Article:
Books for Christmas

It is a Christmas tradition – the nieces and nephews each get a book from me for Christmas.  (Yes, they get a toy or two, as well.)  So what are we putting under the tree this year?  I tried to focus on stories that feature characters being brave, persevering, and learning gratitude.  And I tried to find some books that feature characters, locations and traditions that might be different from ours.  I have linked these images to Amazon so you can learn more about them, but – as always – I’d encourage you to support your local independent bookstore and buy there!  Here’s our list:

A mouse musters up the courage to ask a lion to teach him how to roar. By Rachel Bright, Illustrated by Jim Field Ages 3-5

A mouse musters up the courage to ask a lion to teach him how to roar.
By Rachel Bright, Illustrated by Jim Field
Ages 3-5

A tale about the power of stories and storytelling set in Morocco. By Evan Turk Ages 4-8

A tale about the power of stories and storytelling set in Morocco.
By Evan Turk
Ages 4-8

Winner of many awards, a book about thankfulness. By Matt de la Pena, Illustrated by Christian Robinson Ages 3-5

Winner of many awards, a book about thankfulness. Features people of all shapes, colors and abilities!
By Matt de la Pena, Illustrated by Christian Robinson
Ages 3-5

Bedtime poem by Inuit throat-singer and author describes the gifts given to a new baby by Arctic animals. By Celina Kalluk Illustrated by Alexandria Neonakis Ages 2-3

Bedtime poem by Inuit throat-singer and author describes the gifts given to a new baby by Arctic animals.
By Celina Kalluk, Illustrated by Alexandria Neonakis
Ages 2-3

A clever and lovely seek-and-find book By B.B. Cronin Ages 3-7

A clever and lovely (and detailed!) seek-and-find book
By B.B. Cronin
Ages 3-7

A book about imagination, frustration and problem solving. By Ashley Spires Ages 3-7

A book about imagination, frustration and problem solving.
By Ashley Spires
Ages 3-7

A silly, funny book in which a penguin tells the readers what his life is really like. By Jory John, Illustrated by Lane Smith Preschool - Grade 2

A silly, funny book in which a penguin tells readers what his life is really like.
By Jory John, Illustrated by Lane Smith
Ages 3-7

A beautiful, poetic story about a boy who sets off alone with only a few belongings to find a new homeland. By Rebecca Young Illustrated by Matt Ottley Ages 4-8

A beautiful, poetic story about a boy who sets off alone with only a few belongings to find a new homeland.
By Rebecca Young, Illustrated by Matt Ottley
Ages 4-8

A story about a bear who finds a piano in the woods and learns to play. By David Litchfield Preschool - Grade 2

A story about a bear who finds a piano in the woods and learns to play.
By David Litchfield
Ages 4-7

Happy shopping and reading!

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Christmas Gifts and Regrets…

When I was about 10, I looked through the huge Sears catalogue and spotted what I thought would be the world’s best Christmas gift – a rock tumbler.  It was an electrical contraption that looked something like your local hardware store’s automatic paint mixer.  You added rocks, grit and water, plugged it in, and in no time you had beautiful polished rocks! And you could make things with those rocks! Like earrings! And necklaces! Oh the creative possibilities! (If you’re wondering, the answer is yes, I was – am? – a bit dorky.)  I put it at the top of my Christmas list.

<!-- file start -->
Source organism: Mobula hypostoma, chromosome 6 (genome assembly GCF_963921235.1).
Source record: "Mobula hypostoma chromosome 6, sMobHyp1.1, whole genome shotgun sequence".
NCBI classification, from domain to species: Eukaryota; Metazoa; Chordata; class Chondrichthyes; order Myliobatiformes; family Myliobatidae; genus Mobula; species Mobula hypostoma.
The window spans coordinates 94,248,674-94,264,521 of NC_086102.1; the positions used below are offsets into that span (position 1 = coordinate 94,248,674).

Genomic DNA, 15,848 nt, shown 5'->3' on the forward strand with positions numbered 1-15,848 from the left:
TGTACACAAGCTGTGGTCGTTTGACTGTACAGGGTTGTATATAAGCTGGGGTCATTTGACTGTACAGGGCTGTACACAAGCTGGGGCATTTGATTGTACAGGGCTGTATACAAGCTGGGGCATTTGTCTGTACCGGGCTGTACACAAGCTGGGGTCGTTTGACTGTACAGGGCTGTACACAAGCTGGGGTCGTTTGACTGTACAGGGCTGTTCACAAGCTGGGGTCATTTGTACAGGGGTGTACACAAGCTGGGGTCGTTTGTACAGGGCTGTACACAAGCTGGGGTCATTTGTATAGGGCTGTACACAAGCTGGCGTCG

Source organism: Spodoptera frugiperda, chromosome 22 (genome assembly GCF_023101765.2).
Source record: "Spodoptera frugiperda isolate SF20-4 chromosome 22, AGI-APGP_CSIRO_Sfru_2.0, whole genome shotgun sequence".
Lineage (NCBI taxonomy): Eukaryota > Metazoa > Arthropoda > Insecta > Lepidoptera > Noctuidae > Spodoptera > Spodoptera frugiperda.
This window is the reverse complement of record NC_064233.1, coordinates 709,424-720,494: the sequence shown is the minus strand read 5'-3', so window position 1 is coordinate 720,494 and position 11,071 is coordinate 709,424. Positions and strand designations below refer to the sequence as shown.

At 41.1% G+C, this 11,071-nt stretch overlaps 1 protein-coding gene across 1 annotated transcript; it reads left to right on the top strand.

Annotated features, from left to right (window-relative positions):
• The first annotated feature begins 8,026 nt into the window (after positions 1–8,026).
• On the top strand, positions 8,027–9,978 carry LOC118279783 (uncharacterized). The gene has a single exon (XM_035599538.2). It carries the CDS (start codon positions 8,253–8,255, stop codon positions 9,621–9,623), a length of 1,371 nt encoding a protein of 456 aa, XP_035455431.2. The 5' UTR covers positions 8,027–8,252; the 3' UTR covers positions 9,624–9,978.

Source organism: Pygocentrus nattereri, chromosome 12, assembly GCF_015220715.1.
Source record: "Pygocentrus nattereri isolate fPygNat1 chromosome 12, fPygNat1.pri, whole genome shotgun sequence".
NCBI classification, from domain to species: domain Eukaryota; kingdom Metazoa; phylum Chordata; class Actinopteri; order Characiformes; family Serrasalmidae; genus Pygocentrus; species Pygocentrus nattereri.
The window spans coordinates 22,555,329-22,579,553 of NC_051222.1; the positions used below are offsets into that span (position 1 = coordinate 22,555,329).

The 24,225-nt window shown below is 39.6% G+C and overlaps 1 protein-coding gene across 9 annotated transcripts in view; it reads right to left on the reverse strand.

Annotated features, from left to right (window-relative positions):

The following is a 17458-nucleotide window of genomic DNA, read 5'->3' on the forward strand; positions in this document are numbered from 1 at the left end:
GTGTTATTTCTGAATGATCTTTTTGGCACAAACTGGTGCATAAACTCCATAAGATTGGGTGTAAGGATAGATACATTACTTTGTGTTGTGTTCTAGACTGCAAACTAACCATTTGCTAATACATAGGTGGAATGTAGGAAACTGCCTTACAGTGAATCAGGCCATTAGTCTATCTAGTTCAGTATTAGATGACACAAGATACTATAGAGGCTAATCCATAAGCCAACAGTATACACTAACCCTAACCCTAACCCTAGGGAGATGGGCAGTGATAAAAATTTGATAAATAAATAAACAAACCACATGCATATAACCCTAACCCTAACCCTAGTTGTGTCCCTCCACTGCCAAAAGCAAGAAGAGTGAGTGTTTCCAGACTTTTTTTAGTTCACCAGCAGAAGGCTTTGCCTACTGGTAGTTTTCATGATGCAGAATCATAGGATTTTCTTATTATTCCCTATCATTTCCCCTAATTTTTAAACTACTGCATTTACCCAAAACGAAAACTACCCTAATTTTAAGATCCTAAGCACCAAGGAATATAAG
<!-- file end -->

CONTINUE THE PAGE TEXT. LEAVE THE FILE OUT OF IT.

And OH HOLY NIGHT, Santa came through!  There it was on Christmas morning. I was thrilled!  I opened it up! I read the directions! I put the rocks, grit and water in the tumbler! I plugged it in!

And then I waited.

FOR THREE MONTHS.

During those three months two things happened:

  1. We moved the very noisy rock tumbler into the cellar.
  2. I completely lost interest in my slowly polishing rocks.

In the years since, The Rock Tumbler Incident has earned its place in Tartlet Family History and Lore and I regularly suffer good-natured and well-deserved ribbing about it.

Some Christmas gifts are just duds.  Here are a few I have regretted…

The Dyson Vacuum Toy

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Honestly, my kids loved this toy.  They played with it all the time.  But they also left it running every time they played with it, and I and my husband would regularly have to go hunt for the cause of that annoying buzz.  They also loved to run it into walls violently.  Unfortunately, this toy recently wandered away from our home. Oh well.

Tegu Blocks

tegu

In all fairness, these blocks ARE awesome.  They are wooden, fun to play with and really lovely.  Unfortunately for me (and my wallet – these aren’t cheap!) my kids never played with them.  Ever.  They loved other blocks and building toys (Duplo and Magnatiles especially), but Tegu?  No love.  Bristle blocks faced a similar rejection.

Magnetic Putty

putty

Again, in theory, this stuff sounds awesome.  It is basically magnetic silly putty that comes with a magnet.  You can make it move and grow and climb!  Sort of.  This stuff just isn’t that fun for a 5-year-old who wants it to move more quickly than molasses.  It also isn’t fun for moms googling “how to get magnetic putty out of my carpet” at 11pm on Christmas night.

So, tell me, what Christmas gifts that you were sure would be winners turned out to be duds?